New research finds four key priorities HR needs to focus on to keep talent top of mind.
By Mike DiClaudio
Today’s HR leaders continue to face disruption on multiple fronts. Constant technology innovation is changing the face of the workplace and the workforce. Unprecedented competition for recruiting and retaining talent is changing the balance of power between employer and employee. HR has to respond if it wants to remain a relevant and influential part of the organization.
KPMG’s recent survey, Future of HR 2020: Which path are you taking?, finds that leading HR organizations have simultaneously targeted four key priorities: shaping the workforce for the future, fostering the right company culture, enhancing the employee experience, and leveraging data and analytics.
1. Ever-changing technology is shaping the workforce for the future. The so-called “Fourth Industrial Revolution” -the convergence of artificial intelligence (AI), robotic process automation (RPA), machine learning (ML), and other cognitive platforms -is changing the nature of work at a foundational level. Having a clear grasp on how to predict and respond to these changes is perhaps the biggest challenge for HR leaders today.
It requires transforming the overall shape, size, composition, and skills needed in the workforce. HR leaders are focused on automating certain tasks and hiring or contracting a variety of worker types (permanent, gig, contingent, and robots) to ensure that their organizations are staffed with the appropriate skills and resources. Organizations also need to put programs in place to upskill workers, particularly to enhance the digital capabilities they’ll need to seamlessly function together with AI and RPA to drive business value.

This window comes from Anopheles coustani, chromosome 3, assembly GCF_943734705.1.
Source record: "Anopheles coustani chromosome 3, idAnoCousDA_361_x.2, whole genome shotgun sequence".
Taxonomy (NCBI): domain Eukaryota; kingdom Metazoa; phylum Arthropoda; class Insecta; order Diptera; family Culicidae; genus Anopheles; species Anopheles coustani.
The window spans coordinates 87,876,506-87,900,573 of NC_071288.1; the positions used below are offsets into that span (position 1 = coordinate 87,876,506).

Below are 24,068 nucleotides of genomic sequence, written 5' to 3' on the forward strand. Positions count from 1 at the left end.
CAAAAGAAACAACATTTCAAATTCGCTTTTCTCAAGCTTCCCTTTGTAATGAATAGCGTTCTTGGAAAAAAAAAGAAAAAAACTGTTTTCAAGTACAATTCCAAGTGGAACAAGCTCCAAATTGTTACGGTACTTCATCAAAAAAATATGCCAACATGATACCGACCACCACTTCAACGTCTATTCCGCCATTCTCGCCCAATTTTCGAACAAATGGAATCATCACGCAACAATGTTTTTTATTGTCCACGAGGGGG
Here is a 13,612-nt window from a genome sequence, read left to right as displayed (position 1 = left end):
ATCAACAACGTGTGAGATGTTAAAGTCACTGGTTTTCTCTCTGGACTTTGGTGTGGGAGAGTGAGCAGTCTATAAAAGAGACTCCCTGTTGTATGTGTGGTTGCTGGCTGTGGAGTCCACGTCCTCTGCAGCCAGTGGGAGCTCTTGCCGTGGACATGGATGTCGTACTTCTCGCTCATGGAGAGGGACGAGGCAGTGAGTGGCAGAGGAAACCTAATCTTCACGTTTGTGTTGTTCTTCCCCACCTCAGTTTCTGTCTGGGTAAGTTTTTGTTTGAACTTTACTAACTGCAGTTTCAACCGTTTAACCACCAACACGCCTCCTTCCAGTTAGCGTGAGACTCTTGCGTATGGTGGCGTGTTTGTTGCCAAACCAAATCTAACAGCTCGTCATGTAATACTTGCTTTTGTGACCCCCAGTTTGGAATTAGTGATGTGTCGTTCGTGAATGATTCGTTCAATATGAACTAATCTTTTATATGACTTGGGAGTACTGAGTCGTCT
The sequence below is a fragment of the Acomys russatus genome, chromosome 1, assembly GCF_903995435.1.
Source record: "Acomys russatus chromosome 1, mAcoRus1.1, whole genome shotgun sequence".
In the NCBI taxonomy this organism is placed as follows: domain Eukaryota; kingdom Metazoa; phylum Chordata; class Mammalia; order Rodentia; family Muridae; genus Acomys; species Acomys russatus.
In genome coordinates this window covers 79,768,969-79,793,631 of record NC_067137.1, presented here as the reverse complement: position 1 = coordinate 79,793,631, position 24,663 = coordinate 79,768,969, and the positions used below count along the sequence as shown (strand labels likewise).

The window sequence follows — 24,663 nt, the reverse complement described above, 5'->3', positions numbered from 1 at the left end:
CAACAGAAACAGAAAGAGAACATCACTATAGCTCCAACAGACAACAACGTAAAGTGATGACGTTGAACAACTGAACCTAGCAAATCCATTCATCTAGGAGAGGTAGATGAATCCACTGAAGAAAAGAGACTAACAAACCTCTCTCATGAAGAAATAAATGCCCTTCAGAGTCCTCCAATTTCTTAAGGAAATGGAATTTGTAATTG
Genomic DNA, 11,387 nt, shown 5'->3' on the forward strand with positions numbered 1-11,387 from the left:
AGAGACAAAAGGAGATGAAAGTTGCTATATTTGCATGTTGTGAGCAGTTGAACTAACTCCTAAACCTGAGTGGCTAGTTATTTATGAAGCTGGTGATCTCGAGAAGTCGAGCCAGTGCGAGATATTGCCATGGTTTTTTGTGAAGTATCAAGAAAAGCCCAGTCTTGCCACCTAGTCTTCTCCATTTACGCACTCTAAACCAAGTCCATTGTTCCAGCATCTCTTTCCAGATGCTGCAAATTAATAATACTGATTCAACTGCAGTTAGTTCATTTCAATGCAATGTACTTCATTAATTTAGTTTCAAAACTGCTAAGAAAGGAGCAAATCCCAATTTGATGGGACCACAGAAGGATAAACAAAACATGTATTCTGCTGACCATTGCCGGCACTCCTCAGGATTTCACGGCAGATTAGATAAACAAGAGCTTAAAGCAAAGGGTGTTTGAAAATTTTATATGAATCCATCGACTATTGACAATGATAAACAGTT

Workforce shaping is not just a case of doing traditional workforce planning harder and more quickly. Traditional workforce planning tends to anchor the outcomes, but it doesn’t properly factor in the enormous disruption and potential opportunities driven by technology. Workforce shaping forecasts future business scenarios and then works backwards to frame the operational decisions that need to be made for success.
Do not underestimate the scope of what’s needed for workforce shaping and upskilling. Senior leadership needs to provide HR with adequate support and funding in order for HR’s efforts to be successful.
2. Company culture continues to be a differentiator. Company culture has risen to the top of the C-suite agenda, according to KPMG’s 2019 CEO Outlook Survey. CHROs and their teams must be prepared to play a leading role in driving, shaping, and maintaining a culture that’s aligned with organizational business strategies.
This means coming up with a variety of strategies that shape cultural behaviors, like team-based awards, promotions, individual performance awards, and training, in a way that fits in with senior leadership’s vision. For example, the 2019 CEO Outlook study found that nearly 85 percent of CEOs report that they want a culture where failure in pursuit of innovation is embraced. But there’s no one “right” culture for every organization. For example, a culture of regulatory compliance might be appropriate for one company, whereas a culture of digital innovation might be more suitable for others.
Regardless of what the right culture for a company is, HR is responsible for shepherding, facilitating, and helping drive the culture change effort. HR should also make efforts to monitor and maintain the ideal culture.